The Social Equity Council is expected to influence how Connecticut’s new cannabis industry will address the historic harms of criminalization.
The unheralded arrival of 100 electronic bingo games at the Foxwoods Resort Casino is raising concerns at the State Capitol that the casino’s owner, the Mashantucket Pequot tribe, is testing the market for gambling machines that appear to fall outside the tribe’s longstanding revenue-sharing deal with the state of Connecticut.
Gov. Dannel P. Malloy named Michelle Seagull as the commissioner of consumer protection Monday, putting the Harvard-educated lawyer in charge of an agency whose responsibilities include the regulation of casino gambling and the liquor and pharmaceutical industries, including medical cannabis.
Jonathan Harris is stepping down as commissioner of the Department of Consumer Protection “to pursue other professional opportunities,” Gov. Dannel P. Malloy announced Monday. Harris is one of the Democrats looking at a run for governor in 2018.
Some customers thank Ed Schreiner for making naloxone available at his pharmacy. The bin with brochures about the drug, which can reverse the effects of an opioid overdose, is often empty. But since last year, only about a dozen people have asked Schreiner to prescribe the drug. Other pharmacists said they’ve been similarly surprised by the low demand, given the state’s ongoing opioid crisis.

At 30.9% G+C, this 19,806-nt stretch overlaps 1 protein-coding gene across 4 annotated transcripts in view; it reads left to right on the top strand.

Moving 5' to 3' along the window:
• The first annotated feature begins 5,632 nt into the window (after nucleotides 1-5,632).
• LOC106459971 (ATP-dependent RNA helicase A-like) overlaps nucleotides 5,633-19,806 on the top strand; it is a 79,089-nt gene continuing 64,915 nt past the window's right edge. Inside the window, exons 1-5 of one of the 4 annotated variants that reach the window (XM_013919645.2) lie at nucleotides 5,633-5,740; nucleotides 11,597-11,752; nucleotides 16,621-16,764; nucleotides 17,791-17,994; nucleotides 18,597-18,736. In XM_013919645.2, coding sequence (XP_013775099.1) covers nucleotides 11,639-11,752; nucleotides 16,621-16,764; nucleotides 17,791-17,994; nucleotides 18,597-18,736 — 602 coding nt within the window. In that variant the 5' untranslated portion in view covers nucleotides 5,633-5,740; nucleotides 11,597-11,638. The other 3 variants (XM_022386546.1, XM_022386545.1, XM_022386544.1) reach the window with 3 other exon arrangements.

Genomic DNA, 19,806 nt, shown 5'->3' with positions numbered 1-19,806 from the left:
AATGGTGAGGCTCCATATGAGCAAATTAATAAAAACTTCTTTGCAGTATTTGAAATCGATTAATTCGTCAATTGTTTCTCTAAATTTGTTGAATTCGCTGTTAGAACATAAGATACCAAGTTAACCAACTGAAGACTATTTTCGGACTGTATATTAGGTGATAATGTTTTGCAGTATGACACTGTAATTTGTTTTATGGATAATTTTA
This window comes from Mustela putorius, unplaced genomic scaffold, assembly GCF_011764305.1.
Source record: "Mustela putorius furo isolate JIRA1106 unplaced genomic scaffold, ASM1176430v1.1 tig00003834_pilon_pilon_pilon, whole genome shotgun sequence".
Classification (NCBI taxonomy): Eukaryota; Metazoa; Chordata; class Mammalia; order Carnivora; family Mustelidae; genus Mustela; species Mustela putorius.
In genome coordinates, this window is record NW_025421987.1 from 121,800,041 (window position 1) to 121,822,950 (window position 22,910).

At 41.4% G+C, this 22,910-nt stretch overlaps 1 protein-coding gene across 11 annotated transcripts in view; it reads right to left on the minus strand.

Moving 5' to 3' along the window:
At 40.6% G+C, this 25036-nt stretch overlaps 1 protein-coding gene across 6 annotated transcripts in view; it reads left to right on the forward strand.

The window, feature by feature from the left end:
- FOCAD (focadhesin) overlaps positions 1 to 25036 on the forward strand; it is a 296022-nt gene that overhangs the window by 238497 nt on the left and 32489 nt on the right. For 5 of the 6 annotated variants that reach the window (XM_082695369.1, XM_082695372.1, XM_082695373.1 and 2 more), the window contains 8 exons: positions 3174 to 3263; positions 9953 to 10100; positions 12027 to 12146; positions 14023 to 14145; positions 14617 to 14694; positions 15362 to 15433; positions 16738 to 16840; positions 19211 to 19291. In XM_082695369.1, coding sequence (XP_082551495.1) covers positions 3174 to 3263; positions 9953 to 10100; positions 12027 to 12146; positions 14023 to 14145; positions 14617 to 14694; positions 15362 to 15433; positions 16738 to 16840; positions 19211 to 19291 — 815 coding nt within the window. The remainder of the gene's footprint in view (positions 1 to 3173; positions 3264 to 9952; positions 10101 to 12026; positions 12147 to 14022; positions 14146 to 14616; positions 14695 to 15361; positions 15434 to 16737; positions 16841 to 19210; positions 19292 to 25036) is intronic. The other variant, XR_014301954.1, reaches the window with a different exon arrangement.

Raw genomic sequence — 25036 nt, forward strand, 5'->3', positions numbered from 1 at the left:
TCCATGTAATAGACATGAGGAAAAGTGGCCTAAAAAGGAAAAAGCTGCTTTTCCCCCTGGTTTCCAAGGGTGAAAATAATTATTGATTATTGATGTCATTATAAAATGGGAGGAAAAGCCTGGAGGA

The study will be the first state-approved research on medical marijuana, part of a law passed this spring that grants immunity under state law to those participating in approved studies.
With backing from Connecticut’s pediatricians, the House of Representatives voted 129-13 Wednesday night for legislation allowing physicians to prescribe cannabis to treat children for a half-dozen serious medical conditions. The bill now goes to the Senate.
A proposal to allow minors with certain medical conditions to use marijuana for palliative purposes is back before legislators this year, this time with the backing of onetime opponents: pediatricians.
William Rubenstein will retire in January as the commissioner of consumer protection, while two others will return to the Malloy administration: Dr. Jewel Mullen at the Department of Public Health and Robert Klee at the Department of Energy and Environmental Protection.
Portland, Simsbury, Watertown and West Haven will be home to facilities that produce medical marijuana for patients to use in accordance with state law, officials announced Tuesday.
As of Tuesday, there were 1,154 patients certified to use marijuana for medicinal purposes in Connecticut, according to the state Department of Consumer Protection. Of those, 365 live in New Haven County, 281 live in Fairfield County, and 222 live in Hartford County. Tolland County has 28 patients, the fewest of any county.